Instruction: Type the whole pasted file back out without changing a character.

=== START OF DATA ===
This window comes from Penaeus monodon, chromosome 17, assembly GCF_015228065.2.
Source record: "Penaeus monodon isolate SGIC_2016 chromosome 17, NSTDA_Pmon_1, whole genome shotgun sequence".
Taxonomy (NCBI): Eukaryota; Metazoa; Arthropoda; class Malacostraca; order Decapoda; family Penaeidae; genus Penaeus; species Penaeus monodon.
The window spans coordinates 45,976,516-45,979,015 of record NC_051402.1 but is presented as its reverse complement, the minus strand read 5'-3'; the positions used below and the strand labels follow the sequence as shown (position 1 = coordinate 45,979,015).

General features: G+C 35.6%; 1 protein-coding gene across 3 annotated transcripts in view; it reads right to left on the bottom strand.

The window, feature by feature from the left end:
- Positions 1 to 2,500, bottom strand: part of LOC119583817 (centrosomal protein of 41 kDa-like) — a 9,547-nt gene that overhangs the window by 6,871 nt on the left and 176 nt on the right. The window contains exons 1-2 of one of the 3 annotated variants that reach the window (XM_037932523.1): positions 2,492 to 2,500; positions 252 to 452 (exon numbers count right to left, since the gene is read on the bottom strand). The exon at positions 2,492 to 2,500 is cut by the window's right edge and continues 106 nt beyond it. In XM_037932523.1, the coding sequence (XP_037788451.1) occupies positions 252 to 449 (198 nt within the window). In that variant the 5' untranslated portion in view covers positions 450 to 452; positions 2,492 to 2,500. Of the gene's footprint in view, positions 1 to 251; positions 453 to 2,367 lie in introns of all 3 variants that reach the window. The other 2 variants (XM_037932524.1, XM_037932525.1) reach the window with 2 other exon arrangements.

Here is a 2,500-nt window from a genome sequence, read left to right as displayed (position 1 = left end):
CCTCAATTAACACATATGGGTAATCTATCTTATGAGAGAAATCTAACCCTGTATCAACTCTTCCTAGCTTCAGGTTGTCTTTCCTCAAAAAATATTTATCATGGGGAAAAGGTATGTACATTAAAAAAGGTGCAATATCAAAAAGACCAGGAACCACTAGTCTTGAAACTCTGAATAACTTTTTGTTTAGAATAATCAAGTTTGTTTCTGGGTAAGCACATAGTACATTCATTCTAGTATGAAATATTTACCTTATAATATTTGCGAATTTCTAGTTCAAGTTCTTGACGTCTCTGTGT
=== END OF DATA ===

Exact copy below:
This window comes from Penaeus monodon, chromosome 17, assembly GCF_015228065.2.
Source record: "Penaeus monodon isolate SGIC_2016 chromosome 17, NSTDA_Pmon_1, whole genome shotgun sequence".
Taxonomy (NCBI): Eukaryota; Metazoa; Arthropoda; class Malacostraca; order Decapoda; family Penaeidae; genus Penaeus; species Penaeus monodon.
The window spans coordinates 45,976,516-45,979,015 of record NC_051402.1 but is presented as its reverse complement, the minus strand read 5'-3'; the positions used below and the strand labels follow the sequence as shown (position 1 = coordinate 45,979,015).

General features: G+C 35.6%; 1 protein-coding gene across 3 annotated transcripts in view; it reads right to left on the bottom strand.

The window, feature by feature from the left end:
- Positions 1 to 2,500, bottom strand: part of LOC119583817 (centrosomal protein of 41 kDa-like) — a 9,547-nt gene that overhangs the window by 6,871 nt on the left and 176 nt on the right. The window contains exons 1-2 of one of the 3 annotated variants that reach the window (XM_037932523.1): positions 2,492 to 2,500; positions 252 to 452 (exon numbers count right to left, since the gene is read on the bottom strand). The exon at positions 2,492 to 2,500 is cut by the window's right edge and continues 106 nt beyond it. In XM_037932523.1, the coding sequence (XP_037788451.1) occupies positions 252 to 449 (198 nt within the window). In that variant the 5' untranslated portion in view covers positions 450 to 452; positions 2,492 to 2,500. Of the gene's footprint in view, positions 1 to 251; positions 453 to 2,367 lie in introns of all 3 variants that reach the window. The other 2 variants (XM_037932524.1, XM_037932525.1) reach the window with 2 other exon arrangements.

Here is a 2,500-nt window from a genome sequence, read left to right as displayed (position 1 = left end):
CCTCAATTAACACATATGGGTAATCTATCTTATGAGAGAAATCTAACCCTGTATCAACTCTTCCTAGCTTCAGGTTGTCTTTCCTCAAAAAATATTTATCATGGGGAAAAGGTATGTACATTAAAAAAGGTGCAATATCAAAAAGACCAGGAACCACTAGTCTTGAAACTCTGAATAACTTTTTGTTTAGAATAATCAAGTTTGTTTCTGGGTAAGCACATAGTACATTCATTCTAGTATGAAATATTTACCTTATAATATTTGCGAATTTCTAGTTCAAGTTCTTGACGTCTCTGTGT